Title-hopeful Pecco Bagnaia was setting a blinding pace out front, while points leader Fabio Quartararo was mired in the pack, moving slowly forward from a fifth-row start, his worst qualifying performance since he arrived in MotoGP in 2019.
Quartararo looked likely to take a decent points advantage to the penultimate round at Portimao, where in April he won the race, ahead of Bagnaia, whose pole-position qualifying lap had been cancelled, leaving him to fight back from the fourth row.
Thus there was a good chance that Bagnaia would keep his title hopes alive to Valencia, where, barring disasters, Quartararo would seal the championship.
Instead the disaster was all Bagnaia’s. At Misano he had Marc Márquez for company, Honda’s six-time world champion shadowing Ducati’s main man lap after lap, but unable to get close enough to attack and slowly running out of energy.
On lap 23 of 27 Bagnaia lost the front at Turn 15, clattering into the gravel trap, just like factory Ducati team-mate Jack Miller had done 18 laps earlier, and that was that: Quartararo was 2021 MotoGP world champion.
Bagnaia’s downfall was his choice of front tyre. Five weeks earlier he had won the San Marino GP, under huge pressure from Quartararo, using Michelin’s hard option front. On Sunday he chose the same front tyre, never mind the fact that track temperature was six degrees cooler, and never mind the fact that only Bagnaia and Miller chose the hard front, while the rest of the grid opted for the medium.
Obviously both were convinced that the hard would give them an advantage, otherwise they wouldn’t have chosen it.
“The plan was always to go with the hard,” said Miller. “I made the decision at around 11 o’clock when I saw the track temperature was coming up, because we’d had quite a considerable amount of locking in a straight line with the medium, which is what happened to Jorge Martin [who locked the front into Turn 1 and crashed on lap 13].
“It seemed like a master-stroke, the feeling was good. Around one o’clock [an hour before the start] it still looked fantastic, like it was going to be a great idea. Then when we were on the grid clouds started coming in and the track temperature was sort of borderline, so I guess it wasn’t quite warm enough.”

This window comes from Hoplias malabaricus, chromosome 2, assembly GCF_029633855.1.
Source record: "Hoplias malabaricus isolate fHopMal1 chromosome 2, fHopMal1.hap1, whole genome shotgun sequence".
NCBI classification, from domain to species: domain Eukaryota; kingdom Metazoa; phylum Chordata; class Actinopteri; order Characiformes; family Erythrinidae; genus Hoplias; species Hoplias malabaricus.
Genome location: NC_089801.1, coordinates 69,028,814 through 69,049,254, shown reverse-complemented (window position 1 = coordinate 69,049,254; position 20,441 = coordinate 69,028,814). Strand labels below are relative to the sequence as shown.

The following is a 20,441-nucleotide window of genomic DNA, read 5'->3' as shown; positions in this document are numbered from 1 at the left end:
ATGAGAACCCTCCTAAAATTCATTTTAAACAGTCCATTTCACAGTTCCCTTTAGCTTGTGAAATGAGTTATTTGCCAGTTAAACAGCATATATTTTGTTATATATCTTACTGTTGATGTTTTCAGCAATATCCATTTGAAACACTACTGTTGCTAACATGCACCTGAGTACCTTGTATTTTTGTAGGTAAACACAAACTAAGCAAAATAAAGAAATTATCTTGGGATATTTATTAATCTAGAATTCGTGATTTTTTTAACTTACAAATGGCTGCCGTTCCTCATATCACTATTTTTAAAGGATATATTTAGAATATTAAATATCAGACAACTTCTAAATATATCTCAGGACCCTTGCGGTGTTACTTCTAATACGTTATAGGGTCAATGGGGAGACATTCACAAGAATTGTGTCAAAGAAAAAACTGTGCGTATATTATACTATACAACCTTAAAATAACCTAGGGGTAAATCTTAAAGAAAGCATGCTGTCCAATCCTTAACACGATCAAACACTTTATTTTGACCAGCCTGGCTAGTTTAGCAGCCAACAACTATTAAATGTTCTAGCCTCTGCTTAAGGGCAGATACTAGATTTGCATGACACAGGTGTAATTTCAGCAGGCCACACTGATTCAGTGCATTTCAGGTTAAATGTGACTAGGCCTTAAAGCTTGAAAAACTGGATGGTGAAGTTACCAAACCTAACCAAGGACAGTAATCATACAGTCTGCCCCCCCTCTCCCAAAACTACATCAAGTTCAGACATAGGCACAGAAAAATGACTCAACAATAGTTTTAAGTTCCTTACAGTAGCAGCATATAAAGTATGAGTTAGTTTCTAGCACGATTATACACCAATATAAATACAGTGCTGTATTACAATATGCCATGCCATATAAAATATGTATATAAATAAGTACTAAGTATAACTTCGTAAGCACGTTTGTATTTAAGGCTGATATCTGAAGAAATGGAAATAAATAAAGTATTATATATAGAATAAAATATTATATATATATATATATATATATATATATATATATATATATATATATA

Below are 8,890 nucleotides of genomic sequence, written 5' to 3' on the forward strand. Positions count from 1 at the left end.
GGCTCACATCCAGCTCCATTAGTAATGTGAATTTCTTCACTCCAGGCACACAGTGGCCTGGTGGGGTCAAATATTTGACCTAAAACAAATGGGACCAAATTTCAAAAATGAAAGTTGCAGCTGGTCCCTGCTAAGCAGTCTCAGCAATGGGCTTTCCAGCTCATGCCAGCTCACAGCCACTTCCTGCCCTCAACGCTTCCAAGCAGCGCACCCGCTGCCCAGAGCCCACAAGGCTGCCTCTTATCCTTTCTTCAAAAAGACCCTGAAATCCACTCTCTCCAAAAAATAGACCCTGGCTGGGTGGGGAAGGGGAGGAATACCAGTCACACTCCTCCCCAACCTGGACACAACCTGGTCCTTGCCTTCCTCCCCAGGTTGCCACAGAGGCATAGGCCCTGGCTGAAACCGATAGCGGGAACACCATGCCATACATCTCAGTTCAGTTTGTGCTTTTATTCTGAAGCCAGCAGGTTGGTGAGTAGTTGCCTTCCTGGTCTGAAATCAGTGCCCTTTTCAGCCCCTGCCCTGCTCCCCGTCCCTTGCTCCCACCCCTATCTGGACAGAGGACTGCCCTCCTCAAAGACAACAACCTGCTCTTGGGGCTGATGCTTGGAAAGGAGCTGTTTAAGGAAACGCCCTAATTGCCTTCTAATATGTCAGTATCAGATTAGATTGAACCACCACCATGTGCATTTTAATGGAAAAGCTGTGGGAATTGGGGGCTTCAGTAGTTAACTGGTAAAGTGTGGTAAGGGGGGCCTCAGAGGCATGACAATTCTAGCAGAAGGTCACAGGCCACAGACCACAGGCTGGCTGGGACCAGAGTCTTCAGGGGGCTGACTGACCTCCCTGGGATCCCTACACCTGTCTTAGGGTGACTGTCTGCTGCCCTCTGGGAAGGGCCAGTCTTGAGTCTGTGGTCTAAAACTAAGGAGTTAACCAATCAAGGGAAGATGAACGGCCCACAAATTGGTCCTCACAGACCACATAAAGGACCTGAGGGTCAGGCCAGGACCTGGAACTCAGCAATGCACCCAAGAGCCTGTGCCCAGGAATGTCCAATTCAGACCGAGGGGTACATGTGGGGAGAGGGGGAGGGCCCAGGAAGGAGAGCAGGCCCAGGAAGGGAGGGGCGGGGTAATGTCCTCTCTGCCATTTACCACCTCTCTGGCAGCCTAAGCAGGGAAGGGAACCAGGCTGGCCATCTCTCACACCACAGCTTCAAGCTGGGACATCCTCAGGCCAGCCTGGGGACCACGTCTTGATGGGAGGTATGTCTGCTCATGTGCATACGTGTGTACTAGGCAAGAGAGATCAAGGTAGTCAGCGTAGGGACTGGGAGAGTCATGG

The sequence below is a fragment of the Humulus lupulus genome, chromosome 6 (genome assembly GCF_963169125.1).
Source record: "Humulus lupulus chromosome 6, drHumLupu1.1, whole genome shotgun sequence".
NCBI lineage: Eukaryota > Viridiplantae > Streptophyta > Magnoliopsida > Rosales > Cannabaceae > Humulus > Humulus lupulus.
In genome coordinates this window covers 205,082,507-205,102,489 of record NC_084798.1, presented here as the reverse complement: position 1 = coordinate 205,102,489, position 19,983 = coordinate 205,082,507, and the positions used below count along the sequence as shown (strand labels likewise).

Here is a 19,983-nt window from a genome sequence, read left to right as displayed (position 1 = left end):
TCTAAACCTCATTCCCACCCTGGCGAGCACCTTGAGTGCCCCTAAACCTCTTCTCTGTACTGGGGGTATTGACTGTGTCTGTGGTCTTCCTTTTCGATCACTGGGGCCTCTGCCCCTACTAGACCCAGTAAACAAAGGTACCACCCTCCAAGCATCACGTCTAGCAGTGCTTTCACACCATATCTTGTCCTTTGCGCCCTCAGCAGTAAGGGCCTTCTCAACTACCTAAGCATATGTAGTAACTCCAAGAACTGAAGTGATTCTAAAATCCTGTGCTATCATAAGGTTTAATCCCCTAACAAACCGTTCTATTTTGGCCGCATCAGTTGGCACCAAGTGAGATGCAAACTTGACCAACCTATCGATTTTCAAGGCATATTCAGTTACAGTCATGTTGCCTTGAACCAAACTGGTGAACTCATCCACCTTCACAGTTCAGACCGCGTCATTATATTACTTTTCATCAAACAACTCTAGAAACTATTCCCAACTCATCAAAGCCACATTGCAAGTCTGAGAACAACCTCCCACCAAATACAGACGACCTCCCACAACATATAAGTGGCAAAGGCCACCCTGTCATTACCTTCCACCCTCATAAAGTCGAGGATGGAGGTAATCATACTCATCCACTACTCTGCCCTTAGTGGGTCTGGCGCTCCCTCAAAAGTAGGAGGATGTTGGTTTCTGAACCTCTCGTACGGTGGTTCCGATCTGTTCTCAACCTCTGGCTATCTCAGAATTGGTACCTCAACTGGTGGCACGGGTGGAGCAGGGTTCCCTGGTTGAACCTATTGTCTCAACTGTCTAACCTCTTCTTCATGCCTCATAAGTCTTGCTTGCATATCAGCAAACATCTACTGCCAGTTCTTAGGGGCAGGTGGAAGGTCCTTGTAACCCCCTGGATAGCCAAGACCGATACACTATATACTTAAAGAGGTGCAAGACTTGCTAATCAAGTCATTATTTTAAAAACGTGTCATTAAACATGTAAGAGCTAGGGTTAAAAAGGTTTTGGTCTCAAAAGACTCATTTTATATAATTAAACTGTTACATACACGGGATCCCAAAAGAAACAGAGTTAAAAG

Misano is a clockwise circuit, with only six left-handers. Turn 15 is the first left after Turn 8, reached around 35 seconds later, so it’s imperative that riders attack Turn 8 hard, to generate enough heat in the left side of the front tyre, so it’s still got enough temperature when they arrive at Turn 15.
This was Miller’s mistake on lap four, when he was riding in Bagnaia’s wheel tracks, trying to defend the Italian’s position and help him towards taking maximum points.
“I was close to Pecco at Turn 8 that lap, so I didn’t brake as hard, didn’t force the tyre, and I think that could’ve affected the temperature in the tyre,” he added. “When I arrived at Turn 15 I had no hope of even trying to save it. Looking at the data, as soon as I put it on angle it took away from me.”
Thirty minutes later Bagnaia had pretty much the exact same accident, the front washing away from him a few metres earlier. So why did the 24-year-old Italian crash?
Throughout the race he had Márquez right behind him. The Spaniard didn’t look exactly comfortable hanging on to the Ducati, but the race leader didn’t know that. What Bagnaia didn’t want was Márquez launching a last-lap attack, because he needed every point he could get, so with ten laps to go he started pushing harder, trying to make a gap.
On lap 16 he broke the lap record, but still Márquez went with him. Finally Bagnaia’s unrelenting pace started paying dividends. From lap 19 to 22 he doubled his advantage from three tenths to six tenths. Without a doubt he was taking risks, flirting with disaster, because that’s what you have to do when you’ve only got an outside chance of winning a championship.
Finally Márquez decided to wave the white flag, because he knew he couldn’t live with the leader’s pace, and at that very moment Bagnaia asked too much of the front tyre and he was down and out.
Bagnaia was Turn 15’s last victim of the weekend. During the three days the tricky left-hander claimed no less than 19 victims.
Perhaps none of this would’ve happened if Bagnaia, Miller and everyone else had gone into the race with two days of dry practice behind them, so they could’ve done all the work they needed on set-up and tyre choice.
Instead Friday and Saturday were miserable – cold and wet, not a single dry practice session. So riders and teams had to extrapolate what they’d learned at the first Misano race and the subsequent two-day test and use that for Sunday’s race.
Ironically, the rain had seemed a much bigger problem for Quartararo. The slippery conditions made practice and qualifying a walkover for the V4s and a nightmare for the inline-fours.
In the first three practice sessions all but one of the fastest 11 riders were on V4s and in qualifying all but one of the top 12 were on V4s.
When there’s no grip the inline-four Suzukis and Yamahas can’t use the corner speed they need to make their lap time, while the more powerful Ducati, Honda, KTM and Aprilia V4s can point and squirt, teetering through the corners, then unleashing their superior horsepower on the straights.
In qualifying Quartararo was the second-best inline-four in 14th place and everyone knows how the YZR-M1 struggles to make rapid forward progress when in a pack of riders.